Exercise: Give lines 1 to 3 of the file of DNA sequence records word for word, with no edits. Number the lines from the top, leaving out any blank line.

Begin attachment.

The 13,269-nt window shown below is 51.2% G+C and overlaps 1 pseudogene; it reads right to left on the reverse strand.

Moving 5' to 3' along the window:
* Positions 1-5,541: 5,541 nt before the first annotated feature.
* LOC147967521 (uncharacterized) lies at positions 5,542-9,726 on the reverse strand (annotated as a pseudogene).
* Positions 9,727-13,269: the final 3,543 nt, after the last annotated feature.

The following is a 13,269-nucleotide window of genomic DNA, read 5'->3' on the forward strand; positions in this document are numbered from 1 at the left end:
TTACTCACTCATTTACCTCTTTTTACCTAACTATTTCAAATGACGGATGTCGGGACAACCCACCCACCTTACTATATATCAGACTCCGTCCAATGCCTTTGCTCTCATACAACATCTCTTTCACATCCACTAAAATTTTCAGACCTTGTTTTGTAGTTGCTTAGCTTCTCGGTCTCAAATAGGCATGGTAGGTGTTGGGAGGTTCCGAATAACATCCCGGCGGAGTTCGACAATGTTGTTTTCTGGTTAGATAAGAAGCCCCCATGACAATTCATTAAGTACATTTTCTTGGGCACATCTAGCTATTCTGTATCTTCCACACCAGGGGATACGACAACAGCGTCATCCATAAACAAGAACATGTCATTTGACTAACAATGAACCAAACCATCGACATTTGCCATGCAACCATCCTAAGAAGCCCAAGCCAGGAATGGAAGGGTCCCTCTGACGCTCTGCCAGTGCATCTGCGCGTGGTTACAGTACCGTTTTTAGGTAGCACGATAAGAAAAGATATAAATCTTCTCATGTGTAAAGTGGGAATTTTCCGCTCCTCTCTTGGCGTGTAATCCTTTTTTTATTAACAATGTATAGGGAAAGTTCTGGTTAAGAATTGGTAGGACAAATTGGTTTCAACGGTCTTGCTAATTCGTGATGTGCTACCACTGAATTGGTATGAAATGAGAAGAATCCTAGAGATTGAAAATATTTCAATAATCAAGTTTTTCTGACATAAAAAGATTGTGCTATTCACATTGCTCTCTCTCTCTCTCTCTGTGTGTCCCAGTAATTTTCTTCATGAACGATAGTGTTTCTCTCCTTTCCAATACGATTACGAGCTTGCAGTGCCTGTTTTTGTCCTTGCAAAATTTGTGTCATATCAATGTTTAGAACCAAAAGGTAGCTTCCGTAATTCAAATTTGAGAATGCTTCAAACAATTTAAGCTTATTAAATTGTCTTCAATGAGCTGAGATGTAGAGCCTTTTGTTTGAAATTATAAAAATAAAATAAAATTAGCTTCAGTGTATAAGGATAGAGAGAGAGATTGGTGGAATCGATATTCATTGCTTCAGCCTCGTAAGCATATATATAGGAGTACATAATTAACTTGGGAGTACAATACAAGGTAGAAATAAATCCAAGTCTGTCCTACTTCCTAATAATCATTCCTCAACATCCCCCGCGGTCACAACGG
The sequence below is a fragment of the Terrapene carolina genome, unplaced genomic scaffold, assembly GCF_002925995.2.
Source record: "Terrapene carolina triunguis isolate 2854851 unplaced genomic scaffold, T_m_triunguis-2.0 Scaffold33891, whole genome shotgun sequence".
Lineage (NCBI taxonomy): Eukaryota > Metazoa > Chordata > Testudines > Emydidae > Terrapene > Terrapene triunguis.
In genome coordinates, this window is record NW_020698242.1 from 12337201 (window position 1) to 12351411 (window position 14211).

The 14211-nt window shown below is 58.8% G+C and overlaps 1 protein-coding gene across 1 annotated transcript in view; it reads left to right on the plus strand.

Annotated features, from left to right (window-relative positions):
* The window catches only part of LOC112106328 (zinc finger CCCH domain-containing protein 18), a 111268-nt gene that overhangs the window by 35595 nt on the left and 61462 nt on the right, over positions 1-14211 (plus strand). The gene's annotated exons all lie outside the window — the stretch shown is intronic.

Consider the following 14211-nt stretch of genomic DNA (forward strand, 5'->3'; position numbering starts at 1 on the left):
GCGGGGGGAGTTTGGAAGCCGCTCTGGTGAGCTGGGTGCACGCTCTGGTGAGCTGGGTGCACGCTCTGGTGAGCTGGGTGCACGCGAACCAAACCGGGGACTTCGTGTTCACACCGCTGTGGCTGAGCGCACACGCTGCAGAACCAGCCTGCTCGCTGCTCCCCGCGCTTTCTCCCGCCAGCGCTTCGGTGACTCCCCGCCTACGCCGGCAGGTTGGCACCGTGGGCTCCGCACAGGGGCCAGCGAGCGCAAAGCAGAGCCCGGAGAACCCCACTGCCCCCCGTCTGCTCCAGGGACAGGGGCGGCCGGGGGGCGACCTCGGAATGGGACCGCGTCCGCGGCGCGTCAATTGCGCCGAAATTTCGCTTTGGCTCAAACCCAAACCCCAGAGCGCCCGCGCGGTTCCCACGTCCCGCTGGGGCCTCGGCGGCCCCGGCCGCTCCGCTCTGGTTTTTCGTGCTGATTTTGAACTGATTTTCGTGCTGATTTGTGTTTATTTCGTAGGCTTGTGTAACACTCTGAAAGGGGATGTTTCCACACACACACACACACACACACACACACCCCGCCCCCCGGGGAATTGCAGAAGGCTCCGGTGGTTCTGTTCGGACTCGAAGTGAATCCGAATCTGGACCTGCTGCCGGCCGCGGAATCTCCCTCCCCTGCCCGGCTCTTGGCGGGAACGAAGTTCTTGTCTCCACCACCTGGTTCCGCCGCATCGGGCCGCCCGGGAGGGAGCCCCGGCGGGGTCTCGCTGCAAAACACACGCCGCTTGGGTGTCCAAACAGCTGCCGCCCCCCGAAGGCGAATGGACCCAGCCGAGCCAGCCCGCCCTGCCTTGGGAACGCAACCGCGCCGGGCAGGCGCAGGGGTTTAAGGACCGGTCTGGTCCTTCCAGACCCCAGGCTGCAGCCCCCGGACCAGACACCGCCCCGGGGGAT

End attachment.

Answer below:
The 13,269-nt window shown below is 51.2% G+C and overlaps 1 pseudogene; it reads right to left on the reverse strand.

Moving 5' to 3' along the window:
* Positions 1-5,541: 5,541 nt before the first annotated feature.